John Graham McVie was born on November 26th, 1945, in Ealing, West London, to Reg and Dorothy McVie. After a brief period as a trumpeter as a boy, he turned his attention towards the guitar at around the age of 14. After realizing that most of his friends were trying to play lead, John took the top two strings off his guitar and decided to play bass. His father eventually bought him a pink Fender bass on credit: "He brought it home one day as a present and I went mad. I stood in front of the mirror in my room and dreamed I was Jet Harris, the Shadows' bassist, because he played a pink Fender, too."
After attending Walpole Grammar School until he was nearly seventeen, John started a nine month civil service training as a tax inspector. Also at this time, blues musician John Mayall was interested in forming a band and was looking for a bassist, and was given McVie's number from a friend. Mayall, who would later be heralded as "The Father of British Blues," turned out to be "a mentor" to McVie, and taught him the rudiments of the blues. After nine months of working full-time during the day as a tax inspector and playing all-nighters with the Bluesbreakers , John decided to become a professional musician.
John McVie spent nearly five years in the Bluesbreakers, and aside from being fired (but always rehired) several times for 'excessive drinking,' he was by far Mayall's longest serving sideman. In 1967, after Eric Clapton left the Bluesbreakers for a brief while, Mayall hired a persistent and talented young guitarist named Peter Green, as well as a new drummer by the name of Mick Fleetwood. The three hit it off both musically and socially; thus, the seedlings of Fleetwood Mac were born. Once Clapton returned to the Bluesbreakers, the newly-acclaimed Green was encouraged to form his own band, so he recruited Mick Fleetwood (already fired from the Bluesbreakers for drunkenness) and tried to convince John to join as well. (A temporary bassist, Bob Brunning, had been hired during this time.) Hesitant to leave the financial security of a steady gig, McVie stubbornly refused for several months, even though Peter had already named the band after his favorite rhythm section. Finally, after coming to the conclusion that Mayall had gotten "too jazzy," McVie phoned up Green and Fleetwood in September of 1967 and said he was in.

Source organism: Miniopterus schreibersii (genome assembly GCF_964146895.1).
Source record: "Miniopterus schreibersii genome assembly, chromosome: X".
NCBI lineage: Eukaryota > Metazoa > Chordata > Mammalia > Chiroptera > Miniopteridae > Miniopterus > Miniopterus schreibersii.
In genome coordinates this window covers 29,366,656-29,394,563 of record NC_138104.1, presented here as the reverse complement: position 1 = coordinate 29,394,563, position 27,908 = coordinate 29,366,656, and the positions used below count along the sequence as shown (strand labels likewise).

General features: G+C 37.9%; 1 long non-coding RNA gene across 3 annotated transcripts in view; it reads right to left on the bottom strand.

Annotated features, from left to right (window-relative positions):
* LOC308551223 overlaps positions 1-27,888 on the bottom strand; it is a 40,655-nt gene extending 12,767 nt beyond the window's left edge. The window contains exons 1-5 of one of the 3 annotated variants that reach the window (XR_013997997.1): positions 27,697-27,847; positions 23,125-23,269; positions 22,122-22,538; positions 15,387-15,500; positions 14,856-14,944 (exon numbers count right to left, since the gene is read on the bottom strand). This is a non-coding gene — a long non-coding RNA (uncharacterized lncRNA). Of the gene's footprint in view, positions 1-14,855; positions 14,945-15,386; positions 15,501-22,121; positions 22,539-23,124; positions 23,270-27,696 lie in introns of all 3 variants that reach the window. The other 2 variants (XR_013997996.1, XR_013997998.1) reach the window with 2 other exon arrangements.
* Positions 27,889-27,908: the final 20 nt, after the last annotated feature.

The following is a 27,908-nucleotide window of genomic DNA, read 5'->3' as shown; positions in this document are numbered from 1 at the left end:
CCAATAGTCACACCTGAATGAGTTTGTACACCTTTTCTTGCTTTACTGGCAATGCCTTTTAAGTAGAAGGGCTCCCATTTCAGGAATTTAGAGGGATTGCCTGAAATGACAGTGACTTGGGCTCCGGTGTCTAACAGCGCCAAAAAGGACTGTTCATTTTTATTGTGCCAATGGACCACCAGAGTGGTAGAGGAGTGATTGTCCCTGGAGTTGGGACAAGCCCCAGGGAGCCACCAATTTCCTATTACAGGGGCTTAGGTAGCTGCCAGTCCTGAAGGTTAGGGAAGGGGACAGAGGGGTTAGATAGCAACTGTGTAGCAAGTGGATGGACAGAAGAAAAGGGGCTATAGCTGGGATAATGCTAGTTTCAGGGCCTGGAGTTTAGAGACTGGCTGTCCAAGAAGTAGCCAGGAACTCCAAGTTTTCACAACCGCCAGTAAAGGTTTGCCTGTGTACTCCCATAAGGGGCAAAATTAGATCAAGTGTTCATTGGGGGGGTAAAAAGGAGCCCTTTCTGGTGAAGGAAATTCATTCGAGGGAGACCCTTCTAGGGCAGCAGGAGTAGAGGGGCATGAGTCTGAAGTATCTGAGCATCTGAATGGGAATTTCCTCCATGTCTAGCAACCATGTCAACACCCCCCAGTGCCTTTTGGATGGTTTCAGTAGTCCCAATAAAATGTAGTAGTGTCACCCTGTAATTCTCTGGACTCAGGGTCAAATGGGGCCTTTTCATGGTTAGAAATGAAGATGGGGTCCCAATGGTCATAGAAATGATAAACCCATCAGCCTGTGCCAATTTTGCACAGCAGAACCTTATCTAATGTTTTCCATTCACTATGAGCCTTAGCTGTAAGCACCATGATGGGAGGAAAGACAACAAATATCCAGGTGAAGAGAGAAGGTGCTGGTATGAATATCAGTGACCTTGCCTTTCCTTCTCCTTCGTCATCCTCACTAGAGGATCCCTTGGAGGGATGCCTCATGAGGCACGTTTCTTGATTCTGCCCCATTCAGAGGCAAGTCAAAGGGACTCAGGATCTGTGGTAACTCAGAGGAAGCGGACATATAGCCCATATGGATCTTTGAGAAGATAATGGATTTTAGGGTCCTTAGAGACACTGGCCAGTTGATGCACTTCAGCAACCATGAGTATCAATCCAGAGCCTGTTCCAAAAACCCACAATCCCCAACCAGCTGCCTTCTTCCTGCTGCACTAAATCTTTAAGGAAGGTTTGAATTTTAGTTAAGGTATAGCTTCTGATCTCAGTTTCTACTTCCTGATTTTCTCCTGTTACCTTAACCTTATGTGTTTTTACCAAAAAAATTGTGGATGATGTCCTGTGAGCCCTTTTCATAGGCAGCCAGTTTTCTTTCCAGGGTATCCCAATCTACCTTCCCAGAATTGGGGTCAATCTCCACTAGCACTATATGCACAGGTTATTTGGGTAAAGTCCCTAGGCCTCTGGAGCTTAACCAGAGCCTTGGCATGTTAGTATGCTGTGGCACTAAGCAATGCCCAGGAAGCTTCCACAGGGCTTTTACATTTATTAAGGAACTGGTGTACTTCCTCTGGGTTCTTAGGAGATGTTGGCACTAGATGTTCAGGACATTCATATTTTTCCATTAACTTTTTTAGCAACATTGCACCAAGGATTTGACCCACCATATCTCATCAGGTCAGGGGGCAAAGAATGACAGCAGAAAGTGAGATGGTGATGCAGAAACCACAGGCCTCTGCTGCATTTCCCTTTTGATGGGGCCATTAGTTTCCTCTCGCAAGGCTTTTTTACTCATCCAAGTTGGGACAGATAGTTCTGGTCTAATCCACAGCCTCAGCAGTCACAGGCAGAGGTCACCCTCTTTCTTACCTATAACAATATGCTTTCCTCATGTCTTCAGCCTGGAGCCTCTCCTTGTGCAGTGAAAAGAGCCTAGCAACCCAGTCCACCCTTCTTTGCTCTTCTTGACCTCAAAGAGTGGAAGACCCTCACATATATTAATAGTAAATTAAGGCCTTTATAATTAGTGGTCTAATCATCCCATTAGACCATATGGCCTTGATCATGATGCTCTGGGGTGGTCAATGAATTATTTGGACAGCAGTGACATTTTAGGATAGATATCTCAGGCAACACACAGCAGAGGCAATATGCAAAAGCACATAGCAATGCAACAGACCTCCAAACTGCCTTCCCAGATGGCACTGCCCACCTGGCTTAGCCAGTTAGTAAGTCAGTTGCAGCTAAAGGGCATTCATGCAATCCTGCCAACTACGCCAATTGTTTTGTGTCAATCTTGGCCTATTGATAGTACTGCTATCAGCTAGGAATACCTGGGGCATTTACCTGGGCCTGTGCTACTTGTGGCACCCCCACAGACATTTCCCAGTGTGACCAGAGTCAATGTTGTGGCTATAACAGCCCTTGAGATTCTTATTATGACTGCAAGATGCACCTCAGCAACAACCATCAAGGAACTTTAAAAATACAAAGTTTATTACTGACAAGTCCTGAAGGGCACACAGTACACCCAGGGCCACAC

Right away, Fleetwood Mac began to establish themselves as 'crusaders of the English Blues movement'. While playing clubs on the blues circuit, the band frequently encountered Chicken Shack, and McVie took a liking to the group's beautiful singer and pianist, Christine Perfect. John recalls: "One night we were at the Thames Hotel, Windsor, and I was sitting with Chris, and I asked if she would care to go out to dinner some evening. She said she would, and it was quite romantic." Soon after, he proposed at a club called 'The Bag O' Nails', and the two were married two weeks later in August of 1968. Peter Green served as best man. Since the two spent so much time touring with their respective bands, they rarely saw each other, and in 1969 Christine decided to leave Chicken Shack to be a housewife and "spend more time with hubby." Her 'retirement' from the music business was brief, as she officially joined Fleetwood Mac in 1970. In 1971, it was John who started the band's penguin iconography, after getting a tattoo of his favorite animal on his right forearm.
In the years to follow, the band would muddle through many personnel changes, legal battles, and long, stressful tours. As the years passed, the strain of trying to keep the band going caused McVie's alcohol problem to worsen. Ironically, once Fleetwood Mac found the success they had strived for with the addition of Lindsey Buckingham and Stevie Nicks in 1975, the McVies' marriage began to break apart. Mick Fleetwood recalls that the constant togetherness of the couple "certainly was not a problem to start with. It became a problem when the road dog element in John came out. Hey, you're sharing a bedroom, you're sharing a van, you're sharing! It's a tall order to put on to anyone, and I think many years later it was intangible situation, where they became very unhappy." Christine maintains that, "John and I had spent the equivalent of fifty years of marriage together. We had no individuality, no separation." McVie learned of Christine's affair with the band's lighting director, Curry Grant, while on the road, and at the end of the tour she moved out of the house that they had bought together in Topanga. After trying unsuccessfully to live there with another woman, John sold the house and bought a boat with his share of the proceeds. He lived on Adelie for two years at Marina Del Rey.
It is no secret that the making of the album Rumors was a traumatic experience for all five members of the group, and it has been noted that McVie in particular "had to pull himself back from the edge of suicide. All made a conscious decision to subdue emotions for the sake of the band. In return, McVie thinks, hard work helped soothe the agony and affront of seeing his wife with another man." Hearing 'Don't Stop' in the studio was especially awkward: "I listened to the words, which were mostly about me, and I got a little lump in my throat... especially when you turn around and the writer's sitting right there."
John was remarried in 1978 to Julie Anne Rubens, his former secretary, and eventually purchased another boat called The Challenge, along with property in St. Thomas, Hawaii, and Los Angeles. (Incidentally, on Christine McVie's 1984 solo album, the song 'The Challenge' is named after John's boat. He had flown to the Switzerland studio to visit during the making of the record, and the song 'Love Will Show Us How' is the end result of a riff the two worked on together.)
Photo By Chris Walter photofeatures.com